Satsivi is made with fatty poultry, preferably turkey. Walnuts, spices, and more walnuts combine to make a nutty sauce that, once tasted, sticks in your mouth forever.
There are differences in Satsivi from region to region of Georgia (sometimes significantly), but not in essence. The essence of this dish is poultry meat: pheasant, turkey, chicken, in a nut sauce. Normally, satsivi is served at a festive table. If the event is in the evening, the dish should be prepared in the morning so that it can properly infuse.
We're cooking Mingrel-style turkey satsivi today - a bright and healthy meal thanks to the addition of adzhika along with spices. Use a whole turkey carcass or 1-1,5 kg of turkey (calculation for 3-4 servings), any fleshy part will do, like shanks and filets. If the meat is on a bone, then the broth will be rich and delicious.
You'll need a lot of walnuts for satsivi sauce. Make sure your kernels aren't brown and dried out, but light and juicy. The more brightly colored and "fleshier" the nuts are, the better the sauce is, homogeneous, silky, pleasing, and very tender in taste, without bitterness. The quality of the nuts directly impacts how much oil you can squeeze, so choose them carefully.
Satsivi can't make it without utsho-suneli (blue fenugreek). You'll find it in Georgian spice shops. If you can't find this aromatic herb, use hopli- suneli, which contains fenugreek. Do not go overboard with the seasoning, so it doesn't affect the taste. Satsivi is colored with saffron (marguerites) from Imereti (you can buy it in a store).
Turkey (shanks and filets) - 1.5 kilograms
Walnuts 200 grams
2 cloves of garlic
1/2 teaspoon dried coriander
Grass coriander seeds - 2 pinches
Sunneli - 1/2 teaspoon
Saffron Imereti - 1 teaspoon
Cinnamon ground - 1 pinch
Vinegar - 2 tablespoons
Two tablespoons of flour
Some salt if you like
Mingrelian adjika (hot pepper paste without tomatoes, etc.) - 1 tsp
Black pepper, bay leaf, onion - for broth
1) You've got to boil the turkey. It doesn't matter what part of the bird you use. I used a shank of 1 kg and a fillet of 500 g this time. To make the broth stronger, I added one whole onion, 5-6 peas of black pepper, salt to taste, and about 15 minutes before the end I put in one bay leaf. I boiled the meat for 40 minutes until it was fully done. If you have a very thick turkey shank, you can cut it into pieces if necessary. You need to put the bones in the pot. It will take only a few minutes for the broth to boil. Don't forget to remove the foam from the surface during boiling to make the broth transparent. What's your water need? You'll need enough to make 4-5 glasses of broth. The liquid should cover the meat completely.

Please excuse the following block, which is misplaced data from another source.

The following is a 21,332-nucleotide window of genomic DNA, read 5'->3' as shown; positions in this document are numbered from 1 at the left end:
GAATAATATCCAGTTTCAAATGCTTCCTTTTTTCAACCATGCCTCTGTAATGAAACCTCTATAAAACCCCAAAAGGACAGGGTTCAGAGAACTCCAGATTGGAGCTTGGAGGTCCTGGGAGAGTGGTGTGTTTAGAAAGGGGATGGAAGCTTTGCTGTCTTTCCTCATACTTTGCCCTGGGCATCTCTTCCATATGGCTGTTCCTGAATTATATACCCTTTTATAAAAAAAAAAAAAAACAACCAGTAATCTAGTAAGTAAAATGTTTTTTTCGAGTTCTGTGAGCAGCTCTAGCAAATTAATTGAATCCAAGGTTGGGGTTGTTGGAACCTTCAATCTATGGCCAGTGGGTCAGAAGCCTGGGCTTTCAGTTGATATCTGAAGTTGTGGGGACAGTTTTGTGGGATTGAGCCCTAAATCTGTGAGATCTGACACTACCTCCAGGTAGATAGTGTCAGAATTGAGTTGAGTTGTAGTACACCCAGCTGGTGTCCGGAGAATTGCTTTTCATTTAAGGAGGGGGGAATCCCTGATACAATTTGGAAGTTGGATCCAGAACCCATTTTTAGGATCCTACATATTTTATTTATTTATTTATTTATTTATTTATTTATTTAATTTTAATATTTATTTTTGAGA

2) We're gonna use the broth for the sauce. Then we're gonna bake the meat for 15-20 minutes (190-200 degrees, grease the baking pan with vegetable oil). That way, the turkey will be browned, tastier, and more appetizing than if we just boil it.
3) Remove the top fat from the broth (if you get some broth, it's okay) and cook it in a frying pan. Make the onions soft by frying them in the fat until they become transparent. You can use butter if there isn't much fat.
4) Now we're getting to the nuts. Along with the fried onions, we roll the walnuts in a meat grinder. Add 2-3 peeled garlic cloves and 1 incomplete teaspoon of adjika. Run it through a fine mincer two more times.
5) The nut mass gets denser and shinier as it spins, which means that the nuts have started secreting oil. Take the mass in your palm and squeeze the liquid (oil) into a separate container - you'll get about one pile. We'll use the nut butter later, but first, we should dilute it in broth.
6) The nut mass has the saffron from Imereti (either crushed or by hand) and certainly some sunchokes. You can add another clove ground in a mortar if you want. Grind together flour, dried coriander, and ground coriander until smooth. Stir in the wine vinegar.
7) Strain the broth from the poultry. Slowly pour 2 spoons of liquid into the nut mixture, stirring thoroughly every time to avoid lumps. It'll gradually get lighter.
8) Put more broth in the nut sauce until it's thick like liquid semolina (later, the satsivi will thicken to the consistency of yogurt). Let it simmer. Bring to a boil and simmer for 5 minutes. If the sauce has thickened a lot, you can add more broth. Put turkey pieces in satsivi - just meat, no bones (you don't have to eat the skin).
9) Braise all together on low heat for 15 minutes, stirring often to keep it from burning. If it gets too thick, add broth. We add salt, cinnamon, and a few ground cloves at the end. Let it cool.
10) Let your turkey satsivi cool down and rest in the fridge for at least four hours, and overnight if possible. During soaking, the meat will soak, and the sauce will thicken. You can drizzle walnut oil on top before serving, or sprinkle with fresh coriander. This is usually accompanied by crispy white bread or lavash, or even gomi - a cornmeal porridge. Store it in the fridge for up to two days. Enjoy!